The inability to propagate human prostate epithelial cells indefinitely has historically presented a serious impediment to prostate cancer research. The conditionally reprogrammed cell (CRC) approach uses the combination of irradiated J2 mouse fibroblasts and a Rho kinase inhibitor such as Y27632 to support the continuous culture of cells derived from most epithelial tissues, including the prostate. Due to their rapid establishment and overall ease of use, CRCs are now widely used in a variety of basic and preclinical settings. In addition, CRCs were successfully used to clinically treat respiratory papillomatosis. Although both normal and tumorderived prostate CRCs have been used to study the basic biology of prostate cancer and to test new therapies, certain limitations exist. We have previously reported that prostate CRCs form functional prostate glands when implanted under the mouse renal capsule. However in conventional culture, the prostate CRCs exist in an adult stem-like, transient amplifying state and consequently do not adequately recapitulate several important features of a differentiated prostate epithelium. To address these limitations, we previously described a transwell dish-based model that supported the culturing of prostate CRCs and the collection of cells and cell extracts for molecular and genetic analyses. Using normal and tumor-derived prostate CRCs, we describe the combined effects of the multi-dimensional transwell platform and defined culture media on prostate cellular proliferation, differentiation and signaling.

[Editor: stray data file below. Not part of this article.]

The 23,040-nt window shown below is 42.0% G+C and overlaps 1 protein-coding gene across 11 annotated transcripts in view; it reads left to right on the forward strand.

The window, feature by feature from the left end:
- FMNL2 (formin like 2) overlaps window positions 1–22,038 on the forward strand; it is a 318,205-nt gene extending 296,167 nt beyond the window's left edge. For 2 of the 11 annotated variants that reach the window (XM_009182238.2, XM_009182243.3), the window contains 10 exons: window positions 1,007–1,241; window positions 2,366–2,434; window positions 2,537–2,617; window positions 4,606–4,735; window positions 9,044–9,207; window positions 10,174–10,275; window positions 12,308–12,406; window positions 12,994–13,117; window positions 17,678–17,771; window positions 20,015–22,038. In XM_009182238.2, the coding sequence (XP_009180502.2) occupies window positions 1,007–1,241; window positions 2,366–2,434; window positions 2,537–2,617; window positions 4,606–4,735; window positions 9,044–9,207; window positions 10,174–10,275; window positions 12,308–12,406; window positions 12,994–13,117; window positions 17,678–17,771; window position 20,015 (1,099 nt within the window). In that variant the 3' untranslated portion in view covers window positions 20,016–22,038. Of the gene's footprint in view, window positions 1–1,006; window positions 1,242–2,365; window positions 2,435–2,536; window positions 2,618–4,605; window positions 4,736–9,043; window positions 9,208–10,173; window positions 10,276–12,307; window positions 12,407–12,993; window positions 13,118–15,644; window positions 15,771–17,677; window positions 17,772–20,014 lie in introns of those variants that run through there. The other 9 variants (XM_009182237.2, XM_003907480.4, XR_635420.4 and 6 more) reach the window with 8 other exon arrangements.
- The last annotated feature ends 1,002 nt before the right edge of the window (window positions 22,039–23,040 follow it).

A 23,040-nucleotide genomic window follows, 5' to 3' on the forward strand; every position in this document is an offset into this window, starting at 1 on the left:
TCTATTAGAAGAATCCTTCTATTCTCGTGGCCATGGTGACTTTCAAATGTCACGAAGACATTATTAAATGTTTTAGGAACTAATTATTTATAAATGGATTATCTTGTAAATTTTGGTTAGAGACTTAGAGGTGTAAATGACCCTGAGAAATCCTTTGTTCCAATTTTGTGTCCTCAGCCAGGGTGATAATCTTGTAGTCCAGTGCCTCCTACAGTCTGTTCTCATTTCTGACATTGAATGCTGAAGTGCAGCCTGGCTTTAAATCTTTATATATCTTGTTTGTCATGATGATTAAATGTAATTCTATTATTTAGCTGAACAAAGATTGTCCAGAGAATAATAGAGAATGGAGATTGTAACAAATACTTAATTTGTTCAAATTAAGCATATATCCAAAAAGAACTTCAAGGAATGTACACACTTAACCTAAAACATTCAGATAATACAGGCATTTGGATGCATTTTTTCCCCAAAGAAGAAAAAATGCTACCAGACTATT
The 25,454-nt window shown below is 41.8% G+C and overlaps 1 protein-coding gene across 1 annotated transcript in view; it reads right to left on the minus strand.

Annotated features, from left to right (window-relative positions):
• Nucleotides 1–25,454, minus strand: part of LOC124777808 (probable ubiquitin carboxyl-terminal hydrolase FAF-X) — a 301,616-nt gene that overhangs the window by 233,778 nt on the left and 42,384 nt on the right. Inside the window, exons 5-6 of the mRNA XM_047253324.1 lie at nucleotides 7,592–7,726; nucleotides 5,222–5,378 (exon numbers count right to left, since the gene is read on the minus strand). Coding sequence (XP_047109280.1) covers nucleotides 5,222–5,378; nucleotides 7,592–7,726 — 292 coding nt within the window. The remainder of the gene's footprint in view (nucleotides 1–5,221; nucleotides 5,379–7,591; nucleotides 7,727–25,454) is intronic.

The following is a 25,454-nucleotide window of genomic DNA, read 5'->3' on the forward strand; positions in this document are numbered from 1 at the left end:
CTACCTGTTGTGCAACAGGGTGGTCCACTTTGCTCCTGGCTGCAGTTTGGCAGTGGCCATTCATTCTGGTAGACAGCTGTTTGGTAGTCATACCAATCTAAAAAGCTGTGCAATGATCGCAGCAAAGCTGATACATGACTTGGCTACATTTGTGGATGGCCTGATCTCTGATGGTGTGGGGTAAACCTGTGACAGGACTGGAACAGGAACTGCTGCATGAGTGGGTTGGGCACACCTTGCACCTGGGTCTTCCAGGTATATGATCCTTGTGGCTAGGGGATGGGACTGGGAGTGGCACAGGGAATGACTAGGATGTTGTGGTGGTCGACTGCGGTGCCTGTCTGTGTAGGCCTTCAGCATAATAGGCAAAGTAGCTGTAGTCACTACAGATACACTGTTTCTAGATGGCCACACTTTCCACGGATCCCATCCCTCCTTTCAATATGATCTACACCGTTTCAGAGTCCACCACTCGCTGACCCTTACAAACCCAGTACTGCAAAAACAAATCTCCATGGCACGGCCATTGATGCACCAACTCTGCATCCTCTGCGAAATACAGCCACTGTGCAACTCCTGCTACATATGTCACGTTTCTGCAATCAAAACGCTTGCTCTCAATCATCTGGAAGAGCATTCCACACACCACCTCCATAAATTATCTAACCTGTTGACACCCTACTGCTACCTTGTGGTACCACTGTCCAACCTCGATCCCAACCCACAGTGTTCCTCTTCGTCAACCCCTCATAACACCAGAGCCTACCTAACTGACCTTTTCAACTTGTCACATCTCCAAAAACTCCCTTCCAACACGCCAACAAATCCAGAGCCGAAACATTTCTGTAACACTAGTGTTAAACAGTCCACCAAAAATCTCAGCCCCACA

- Primary tissue
- Reprogrammed cells